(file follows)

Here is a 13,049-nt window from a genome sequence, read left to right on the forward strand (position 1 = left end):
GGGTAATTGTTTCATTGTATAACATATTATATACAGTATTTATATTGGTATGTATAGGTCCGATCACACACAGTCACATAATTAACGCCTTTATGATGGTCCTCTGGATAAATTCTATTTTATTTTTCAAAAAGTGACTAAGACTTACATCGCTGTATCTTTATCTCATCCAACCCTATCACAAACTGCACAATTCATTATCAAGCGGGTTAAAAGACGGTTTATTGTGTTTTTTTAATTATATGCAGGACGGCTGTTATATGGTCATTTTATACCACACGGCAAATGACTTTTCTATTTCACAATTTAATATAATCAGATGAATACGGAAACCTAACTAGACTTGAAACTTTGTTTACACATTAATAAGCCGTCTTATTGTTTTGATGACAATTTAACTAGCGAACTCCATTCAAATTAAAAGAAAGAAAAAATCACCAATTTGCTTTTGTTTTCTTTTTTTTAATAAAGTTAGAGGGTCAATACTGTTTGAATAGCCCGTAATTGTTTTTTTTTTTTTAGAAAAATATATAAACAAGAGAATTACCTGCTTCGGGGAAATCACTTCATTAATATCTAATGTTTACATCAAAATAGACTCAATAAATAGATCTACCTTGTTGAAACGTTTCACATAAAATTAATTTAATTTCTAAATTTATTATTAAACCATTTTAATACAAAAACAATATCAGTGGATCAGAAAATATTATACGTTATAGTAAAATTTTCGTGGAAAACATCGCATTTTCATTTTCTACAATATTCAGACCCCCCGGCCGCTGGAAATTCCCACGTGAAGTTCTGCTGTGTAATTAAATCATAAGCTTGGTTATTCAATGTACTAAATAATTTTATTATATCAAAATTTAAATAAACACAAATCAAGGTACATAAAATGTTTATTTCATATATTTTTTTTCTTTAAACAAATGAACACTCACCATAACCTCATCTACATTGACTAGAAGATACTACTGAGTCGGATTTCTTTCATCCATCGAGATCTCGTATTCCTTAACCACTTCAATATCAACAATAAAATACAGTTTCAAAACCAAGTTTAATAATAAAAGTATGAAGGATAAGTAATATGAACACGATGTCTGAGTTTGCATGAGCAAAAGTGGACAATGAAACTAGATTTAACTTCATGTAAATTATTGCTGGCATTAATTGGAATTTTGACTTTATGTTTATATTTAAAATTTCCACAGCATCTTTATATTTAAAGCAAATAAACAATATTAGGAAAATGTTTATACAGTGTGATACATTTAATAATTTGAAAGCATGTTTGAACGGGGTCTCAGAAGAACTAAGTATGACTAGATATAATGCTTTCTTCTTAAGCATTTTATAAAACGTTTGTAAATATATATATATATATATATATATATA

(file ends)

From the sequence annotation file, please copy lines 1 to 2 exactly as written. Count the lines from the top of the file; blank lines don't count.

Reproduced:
Here is a 13,049-nt window from a genome sequence, read left to right on the forward strand (position 1 = left end):
GGGTAATTGTTTCATTGTATAACATATTATATACAGTATTTATATTGGTATGTATAGGTCCGATCACACACAGTCACATAATTAACGCCTTTATGATGGTCCTCTGGATAAATTCTATTTTATTTTTCAAAAAGTGACTAAGACTTACATCGCTGTATCTTTATCTCATCCAACCCTATCACAAACTGCACAATTCATTATCAAGCGGGTTAAAAGACGGTTTATTGTGTTTTTTTAATTATATGCAGGACGGCTGTTATATGGTCATTTTATACCACACGGCAAATGACTTTTCTATTTCACAATTTAATATAATCAGATGAATACGGAAACCTAACTAGACTTGAAACTTTGTTTACACATTAATAAGCCGTCTTATTGTTTTGATGACAATTTAACTAGCGAACTCCATTCAAATTAAAAGAAAGAAAAAATCACCAATTTGCTTTTGTTTTCTTTTTTTTAATAAAGTTAGAGGGTCAATACTGTTTGAATAGCCCGTAATTGTTTTTTTTTTTTTAGAAAAATATATAAACAAGAGAATTACCTGCTTCGGGGAAATCACTTCATTAATATCTAATGTTTACATCAAAATAGACTCAATAAATAGATCTACCTTGTTGAAACGTTTCACATAAAATTAATTTAATTTCTAAATTTATTATTAAACCATTTTAATACAAAAACAATATCAGTGGATCAGAAAATATTATACGTTATAGTAAAATTTTCGTGGAAAACATCGCATTTTCATTTTCTACAATATTCAGACCCCCCGGCCGCTGGAAATTCCCACGTGAAGTTCTGCTGTGTAATTAAATCATAAGCTTGGTTATTCAATGTACTAAATAATTTTATTATATCAAAATTTAAATAAACACAAATCAAGGTACATAAAATGTTTATTTCATATATTTTTTTTCTTTAAACAAATGAACACTCACCATAACCTCATCTACATTGACTAGAAGATACTACTGAGTCGGATTTCTTTCATCCATCGAGATCTCGTATTCCTTAACCACTTCAATATCAACAATAAAATACAGTTTCAAAACCAAGTTTAATAATAAAAGTATGAAGGATAAGTAATATGAACACGATGTCTGAGTTTGCATGAGCAAAAGTGGACAATGAAACTAGATTTAACTTCATGTAAATTATTGCTGGCATTAATTGGAATTTTGACTTTATGTTTATATTTAAAATTTCCACAGCATCTTTATATTTAAAGCAAATAAACAATATTAGGAAAATGTTTATACAGTGTGATACATTTAATAATTTGAAAGCATGTTTGAACGGGGTCTCAGAAGAACTAAGTATGACTAGATATAATGCTTTCTTCTTAAGCATTTTATAAAACGTTTGTAAATATATATATATATATATATATATATA